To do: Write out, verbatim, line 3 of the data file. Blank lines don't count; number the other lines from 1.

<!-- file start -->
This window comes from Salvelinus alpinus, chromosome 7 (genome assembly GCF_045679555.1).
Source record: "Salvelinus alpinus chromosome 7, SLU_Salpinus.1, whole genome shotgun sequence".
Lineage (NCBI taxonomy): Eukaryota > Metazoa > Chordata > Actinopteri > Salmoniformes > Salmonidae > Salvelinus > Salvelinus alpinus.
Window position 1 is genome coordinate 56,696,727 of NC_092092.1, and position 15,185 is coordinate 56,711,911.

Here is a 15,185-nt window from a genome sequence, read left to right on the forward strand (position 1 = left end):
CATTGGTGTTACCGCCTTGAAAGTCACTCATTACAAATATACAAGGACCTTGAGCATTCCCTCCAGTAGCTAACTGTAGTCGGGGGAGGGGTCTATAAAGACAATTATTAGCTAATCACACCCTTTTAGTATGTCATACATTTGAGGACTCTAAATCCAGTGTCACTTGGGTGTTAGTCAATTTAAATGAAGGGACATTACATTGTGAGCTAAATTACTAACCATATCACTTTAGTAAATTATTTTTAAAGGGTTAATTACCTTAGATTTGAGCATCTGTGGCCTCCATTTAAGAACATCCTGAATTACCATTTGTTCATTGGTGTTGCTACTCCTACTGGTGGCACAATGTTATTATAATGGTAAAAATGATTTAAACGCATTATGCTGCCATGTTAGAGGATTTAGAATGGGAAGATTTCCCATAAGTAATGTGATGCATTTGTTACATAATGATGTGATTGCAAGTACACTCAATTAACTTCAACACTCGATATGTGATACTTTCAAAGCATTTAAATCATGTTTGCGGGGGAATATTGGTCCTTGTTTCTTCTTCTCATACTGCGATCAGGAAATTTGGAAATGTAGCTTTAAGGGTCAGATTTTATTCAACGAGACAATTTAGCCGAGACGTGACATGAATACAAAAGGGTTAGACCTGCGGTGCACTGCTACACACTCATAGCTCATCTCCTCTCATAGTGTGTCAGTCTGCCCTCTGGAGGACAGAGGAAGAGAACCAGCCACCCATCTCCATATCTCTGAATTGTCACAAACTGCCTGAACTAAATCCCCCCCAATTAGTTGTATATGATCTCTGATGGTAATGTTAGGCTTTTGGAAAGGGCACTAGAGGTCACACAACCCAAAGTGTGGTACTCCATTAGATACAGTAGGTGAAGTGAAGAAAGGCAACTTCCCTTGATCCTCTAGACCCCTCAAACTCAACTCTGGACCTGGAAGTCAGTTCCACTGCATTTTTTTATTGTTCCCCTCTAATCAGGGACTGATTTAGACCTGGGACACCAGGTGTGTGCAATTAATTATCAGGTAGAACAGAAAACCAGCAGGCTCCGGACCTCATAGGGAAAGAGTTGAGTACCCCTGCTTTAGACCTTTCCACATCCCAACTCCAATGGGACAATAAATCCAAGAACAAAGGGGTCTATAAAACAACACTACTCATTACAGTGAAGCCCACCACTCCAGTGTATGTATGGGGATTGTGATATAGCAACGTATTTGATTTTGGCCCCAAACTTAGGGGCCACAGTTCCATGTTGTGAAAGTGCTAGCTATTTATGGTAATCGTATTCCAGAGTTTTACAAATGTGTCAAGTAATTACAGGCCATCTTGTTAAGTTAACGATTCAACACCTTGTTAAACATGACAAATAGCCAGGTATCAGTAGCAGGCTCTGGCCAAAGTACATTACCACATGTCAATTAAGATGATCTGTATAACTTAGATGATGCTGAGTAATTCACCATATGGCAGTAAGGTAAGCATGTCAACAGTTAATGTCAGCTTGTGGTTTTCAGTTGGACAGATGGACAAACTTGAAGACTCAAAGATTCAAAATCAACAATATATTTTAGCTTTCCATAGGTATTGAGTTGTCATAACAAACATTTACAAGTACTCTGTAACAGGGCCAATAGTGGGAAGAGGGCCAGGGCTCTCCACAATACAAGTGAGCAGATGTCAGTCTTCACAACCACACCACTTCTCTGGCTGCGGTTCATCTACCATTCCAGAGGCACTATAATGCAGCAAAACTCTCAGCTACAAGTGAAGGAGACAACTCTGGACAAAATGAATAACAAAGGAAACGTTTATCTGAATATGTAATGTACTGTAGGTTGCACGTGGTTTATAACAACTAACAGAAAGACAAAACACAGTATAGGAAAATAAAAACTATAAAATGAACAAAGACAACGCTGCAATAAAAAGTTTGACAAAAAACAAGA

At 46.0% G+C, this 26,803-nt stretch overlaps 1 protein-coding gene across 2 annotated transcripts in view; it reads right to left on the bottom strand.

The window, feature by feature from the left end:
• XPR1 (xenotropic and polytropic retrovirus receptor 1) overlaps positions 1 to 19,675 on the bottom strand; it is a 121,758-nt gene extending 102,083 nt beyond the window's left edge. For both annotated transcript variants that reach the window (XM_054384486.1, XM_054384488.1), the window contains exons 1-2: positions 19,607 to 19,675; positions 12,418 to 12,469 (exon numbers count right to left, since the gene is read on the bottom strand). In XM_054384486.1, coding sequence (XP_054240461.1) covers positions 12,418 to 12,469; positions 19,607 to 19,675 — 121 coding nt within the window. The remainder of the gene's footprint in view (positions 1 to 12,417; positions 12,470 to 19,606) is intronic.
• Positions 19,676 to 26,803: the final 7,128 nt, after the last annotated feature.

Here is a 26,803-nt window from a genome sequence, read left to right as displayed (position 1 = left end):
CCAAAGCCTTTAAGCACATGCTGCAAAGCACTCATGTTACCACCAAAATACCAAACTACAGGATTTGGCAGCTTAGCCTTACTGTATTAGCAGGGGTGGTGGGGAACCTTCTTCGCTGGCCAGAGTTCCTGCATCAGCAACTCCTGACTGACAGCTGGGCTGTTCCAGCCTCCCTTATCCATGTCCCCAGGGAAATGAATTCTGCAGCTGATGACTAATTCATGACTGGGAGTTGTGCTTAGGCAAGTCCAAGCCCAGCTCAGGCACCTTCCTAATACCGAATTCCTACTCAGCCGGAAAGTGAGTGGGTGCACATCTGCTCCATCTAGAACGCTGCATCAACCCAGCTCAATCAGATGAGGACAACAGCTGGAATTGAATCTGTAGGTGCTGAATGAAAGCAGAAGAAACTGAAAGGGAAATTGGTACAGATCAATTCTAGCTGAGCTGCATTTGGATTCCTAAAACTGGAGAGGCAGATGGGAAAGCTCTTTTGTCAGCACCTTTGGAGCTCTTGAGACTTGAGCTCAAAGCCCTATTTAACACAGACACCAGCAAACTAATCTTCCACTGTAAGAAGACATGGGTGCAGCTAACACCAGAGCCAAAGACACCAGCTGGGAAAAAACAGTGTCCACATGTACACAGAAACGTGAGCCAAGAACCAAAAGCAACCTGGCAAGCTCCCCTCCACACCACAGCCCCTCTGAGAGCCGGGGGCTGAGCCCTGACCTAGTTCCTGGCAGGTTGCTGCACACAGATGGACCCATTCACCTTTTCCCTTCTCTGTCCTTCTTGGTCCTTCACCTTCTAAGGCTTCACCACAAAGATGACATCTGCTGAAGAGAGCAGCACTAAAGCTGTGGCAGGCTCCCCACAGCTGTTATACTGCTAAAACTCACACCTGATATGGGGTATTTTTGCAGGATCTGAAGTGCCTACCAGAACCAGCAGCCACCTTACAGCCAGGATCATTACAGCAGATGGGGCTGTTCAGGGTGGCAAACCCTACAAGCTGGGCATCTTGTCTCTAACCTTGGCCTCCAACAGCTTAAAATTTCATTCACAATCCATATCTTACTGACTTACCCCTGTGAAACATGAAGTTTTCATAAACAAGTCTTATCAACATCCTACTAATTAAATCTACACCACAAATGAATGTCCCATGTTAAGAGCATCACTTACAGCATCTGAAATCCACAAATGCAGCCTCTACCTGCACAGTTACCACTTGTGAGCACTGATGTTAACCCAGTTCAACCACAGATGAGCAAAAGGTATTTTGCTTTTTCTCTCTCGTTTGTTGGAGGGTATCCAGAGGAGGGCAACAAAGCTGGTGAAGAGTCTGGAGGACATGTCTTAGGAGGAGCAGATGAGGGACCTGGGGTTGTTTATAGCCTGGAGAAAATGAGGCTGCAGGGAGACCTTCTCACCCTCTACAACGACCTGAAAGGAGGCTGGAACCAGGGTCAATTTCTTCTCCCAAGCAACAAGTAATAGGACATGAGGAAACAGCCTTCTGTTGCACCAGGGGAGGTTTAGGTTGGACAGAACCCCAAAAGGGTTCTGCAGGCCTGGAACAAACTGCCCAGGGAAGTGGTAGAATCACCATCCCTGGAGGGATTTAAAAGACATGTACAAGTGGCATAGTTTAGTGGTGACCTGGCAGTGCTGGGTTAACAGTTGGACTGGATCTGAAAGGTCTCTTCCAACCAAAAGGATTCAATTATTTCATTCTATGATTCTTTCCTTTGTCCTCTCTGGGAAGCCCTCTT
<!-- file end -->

Lineage (NCBI taxonomy): Eukaryota > Metazoa > Chordata > Actinopteri > Salmoniformes > Salmonidae > Salvelinus > Salvelinus alpinus.